Missouri bill addresses concern about certain civil actions

February 22, 2022

Keith Goble


A Missouri House bill addresses concern about civil actions with lawyers and doctors who sometimes collude on incidents that can involve a large truck.

The House Special Committee on Litigation Reform voted today to advance a bill to change the rule for determining the admissibility of evidence of collateral source payments in civil actions.

Sponsored by Rep. Alex Riley, R-Springfield, HB1715 would prohibit any party from introducing evidence of the amount billed for medical treatment if the amount has been “discounted, written-off, or satisfied by payment of an amount less than the amount billed.”

The actual cost of medical care or treatment rendered and discounts would be admissible evidence relevant to the potential cost of future treatment.

Riley told the committee on Feb. 17 that if a plaintiff who has filed a personal injury case has received medical treatment where they received a price reduction at the medical facility the “sticker price,” or full amount not charged, could not go into evidence at trial.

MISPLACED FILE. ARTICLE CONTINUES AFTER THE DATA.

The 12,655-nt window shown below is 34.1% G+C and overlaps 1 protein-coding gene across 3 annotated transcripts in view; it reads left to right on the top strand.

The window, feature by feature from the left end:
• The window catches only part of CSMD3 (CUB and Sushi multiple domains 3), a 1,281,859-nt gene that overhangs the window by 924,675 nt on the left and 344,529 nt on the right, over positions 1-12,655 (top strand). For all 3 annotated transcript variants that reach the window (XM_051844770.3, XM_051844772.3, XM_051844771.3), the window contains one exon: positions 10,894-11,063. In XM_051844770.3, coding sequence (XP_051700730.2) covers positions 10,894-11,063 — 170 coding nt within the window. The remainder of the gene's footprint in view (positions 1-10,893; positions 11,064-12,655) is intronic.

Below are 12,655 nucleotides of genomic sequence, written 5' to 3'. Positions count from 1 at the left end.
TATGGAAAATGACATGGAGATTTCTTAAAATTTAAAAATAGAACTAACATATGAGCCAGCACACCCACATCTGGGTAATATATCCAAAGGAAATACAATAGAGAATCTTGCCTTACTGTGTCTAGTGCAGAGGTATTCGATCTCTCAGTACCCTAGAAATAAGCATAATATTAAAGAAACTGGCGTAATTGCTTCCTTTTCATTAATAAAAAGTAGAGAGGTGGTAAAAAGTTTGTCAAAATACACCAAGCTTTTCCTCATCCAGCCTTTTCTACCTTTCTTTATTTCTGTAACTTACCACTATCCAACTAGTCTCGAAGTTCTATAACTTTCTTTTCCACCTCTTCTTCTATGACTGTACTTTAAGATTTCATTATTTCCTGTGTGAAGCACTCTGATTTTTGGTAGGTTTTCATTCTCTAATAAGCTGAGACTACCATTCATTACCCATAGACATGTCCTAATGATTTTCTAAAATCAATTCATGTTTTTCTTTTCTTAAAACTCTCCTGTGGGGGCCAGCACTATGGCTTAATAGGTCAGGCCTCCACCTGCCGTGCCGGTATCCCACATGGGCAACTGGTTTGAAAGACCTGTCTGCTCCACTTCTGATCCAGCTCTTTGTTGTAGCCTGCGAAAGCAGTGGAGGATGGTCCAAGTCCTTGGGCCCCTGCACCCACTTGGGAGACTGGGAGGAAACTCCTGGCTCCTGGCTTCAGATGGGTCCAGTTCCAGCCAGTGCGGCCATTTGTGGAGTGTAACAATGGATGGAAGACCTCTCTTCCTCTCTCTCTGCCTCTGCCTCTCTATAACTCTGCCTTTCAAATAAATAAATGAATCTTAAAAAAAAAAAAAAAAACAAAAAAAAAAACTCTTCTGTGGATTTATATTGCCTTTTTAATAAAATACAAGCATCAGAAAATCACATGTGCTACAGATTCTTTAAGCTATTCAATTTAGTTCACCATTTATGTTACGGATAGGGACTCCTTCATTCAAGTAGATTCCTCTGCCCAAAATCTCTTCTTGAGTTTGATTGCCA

“What gets to go into evidence is that amount that the medical facility accepts to satisfy the cost of care. The reason for that is simple: The sticker price number is frankly meaningless. It has no meaning whatsoever, because no one’s on the hook for that,” Riley said.

He added that it is problematic to allow plaintiffs to go into court and say they’ve sustained monetary damages in an amount that they have not.

“That they can use this frankly meaningless number to artificially inflate their damages at trial, that’s patently, fundamentally, unfair.”

Truckers back bill

The Owner-Operator Independent Drivers Association and the Missouri Trucking Association support HB1715.

Mike Matousek, OOIDA director of state legislative affairs, has communicated to the bill sponsor the Association supports the bill because when large trucks are involved in a wreck, “there is sometimes a level of collusions between lawyers and doctors to increase the cost of medical care and ultimately the payouts they receive.”

“Trial lawyers will instruct their clients to select doctors that will avoid filing a claim under their respective insurance plan, which then allows doctors to seek reimbursement for medical care without any plan discounts that would otherwise apply,” Matousek wrote.

The action amounts to trial lawyers and doctors treating insured people as uninsured people “simply because they can milk the system for larger insurance payouts.”

The bill awaits further consideration in the House. LL

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